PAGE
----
The more active floor I sat on managed large institutional S&P500 index funds. They are now one of the largest index firms in the world and, from what I hear from friends working there, the pace is as active and dynamic as ever.
The other division was sold to another large firm, but it still exists and manages money for UHNW individuals and foundations. Based on meetings that I still have at the firm from time to time, not much has changed (some of the people are older but are still in similar hear-a-pin-drop offices). Their ABCs now include Alphabet Inc. but changes are basically nonexistent and they still don’t report performance on a regular basis. Also, when they do, it’s still gross, not net of fees and expenses (one of their most recent presentations is on my desk now). Bottom-line, it’s hard to call their approach anything but passive.
In saying all this, I’m not trying to win a debate about which style of investing is better. Boring and staid can perform well and, during different time periods, the arguably more passive buy and hold ABC portfolio that I described almost certainly outperformed the S&P 500 and vice versa.
Instead, I’m hoping that the next time you hear someone label a certain type of fund or ETF passive or active, you will ponder how it is being presented, the emotions the words and labels invoke, and how they can drive investor behavior.
As a reminder, the following are definitions of the words Active and Passive:
Active – Dynamic, Effective, Vital
Synonyms – Alive, Functioning, Working
Passive – Inert, Docile, Lacking Will
Synonyms – Acquiescent, Compliant, Resigned
Humans are hard-wired to be attracted to people and things that are vital. It’s a Darwinian survival instinct. We’re also generally competitive and tend to place a premium on people and processes that are effective – active.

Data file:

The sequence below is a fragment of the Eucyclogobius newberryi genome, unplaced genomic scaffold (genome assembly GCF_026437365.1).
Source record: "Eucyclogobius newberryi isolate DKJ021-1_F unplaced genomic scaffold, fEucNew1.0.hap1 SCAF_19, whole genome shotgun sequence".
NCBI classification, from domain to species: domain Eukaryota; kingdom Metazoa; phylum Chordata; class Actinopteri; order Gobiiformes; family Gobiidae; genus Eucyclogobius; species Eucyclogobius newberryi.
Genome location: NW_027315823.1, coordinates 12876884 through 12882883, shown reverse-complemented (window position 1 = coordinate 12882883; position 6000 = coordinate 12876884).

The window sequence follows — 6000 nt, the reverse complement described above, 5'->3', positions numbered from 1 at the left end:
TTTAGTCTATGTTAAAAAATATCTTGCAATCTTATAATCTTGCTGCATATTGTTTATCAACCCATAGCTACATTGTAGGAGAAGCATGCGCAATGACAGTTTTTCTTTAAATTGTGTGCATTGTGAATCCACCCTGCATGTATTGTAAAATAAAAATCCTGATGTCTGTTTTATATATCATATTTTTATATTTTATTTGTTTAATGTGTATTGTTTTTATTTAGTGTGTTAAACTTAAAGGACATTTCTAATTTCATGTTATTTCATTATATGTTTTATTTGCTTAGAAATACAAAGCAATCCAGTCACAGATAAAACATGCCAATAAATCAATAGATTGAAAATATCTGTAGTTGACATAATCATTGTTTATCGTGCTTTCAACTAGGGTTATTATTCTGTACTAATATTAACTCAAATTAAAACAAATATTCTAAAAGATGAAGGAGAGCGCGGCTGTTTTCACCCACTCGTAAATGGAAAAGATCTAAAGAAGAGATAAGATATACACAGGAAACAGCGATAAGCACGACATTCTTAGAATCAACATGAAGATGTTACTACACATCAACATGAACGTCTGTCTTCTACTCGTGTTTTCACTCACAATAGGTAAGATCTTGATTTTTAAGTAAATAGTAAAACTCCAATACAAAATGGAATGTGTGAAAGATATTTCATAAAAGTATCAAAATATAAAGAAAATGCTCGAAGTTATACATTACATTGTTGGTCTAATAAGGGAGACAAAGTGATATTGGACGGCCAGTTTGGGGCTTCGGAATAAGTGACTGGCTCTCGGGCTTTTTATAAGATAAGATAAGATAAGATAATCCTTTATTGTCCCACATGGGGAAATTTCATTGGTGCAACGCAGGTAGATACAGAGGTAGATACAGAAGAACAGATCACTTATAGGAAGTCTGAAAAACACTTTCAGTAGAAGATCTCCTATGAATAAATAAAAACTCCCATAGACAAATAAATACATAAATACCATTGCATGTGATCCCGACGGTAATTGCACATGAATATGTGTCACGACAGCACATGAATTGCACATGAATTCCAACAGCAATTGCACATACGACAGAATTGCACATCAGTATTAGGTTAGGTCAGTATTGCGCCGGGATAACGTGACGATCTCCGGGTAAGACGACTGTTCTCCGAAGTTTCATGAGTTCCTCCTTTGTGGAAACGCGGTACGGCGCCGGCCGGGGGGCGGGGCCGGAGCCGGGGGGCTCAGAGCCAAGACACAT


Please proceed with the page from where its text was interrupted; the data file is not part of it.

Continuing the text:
Translating this to investing, pause a moment and consider these questions:
Regardless of your investment background, my guess is that deep down you are likely to be more attracted to an investment strategy or firm that sounds dynamic, alive, and effective versus one that sounds docile, lacking in will, or resigned.
In another past life I helped develop, market, and sell what are called actively managed equity funds. I was good at it, and even won an award for selling more actively managed equity funds than anyone in the history of my division. I can tell you that we had many training sessions on investor behavior and knew well how to use words such as active and passive to influence investors and sell products.
Back in the early 90s, index investing existed and was already large and growing. As an example, at the firm I mentioned above, we managed multiple hundred million dollar plus accounts for large pension funds and endowments. I can’t remember, however, ever hearing the terms active or passive used to describe an investment strategy or approach.
Why is it, then, that today, professionals like the ones working on my old more active floor are now called passive?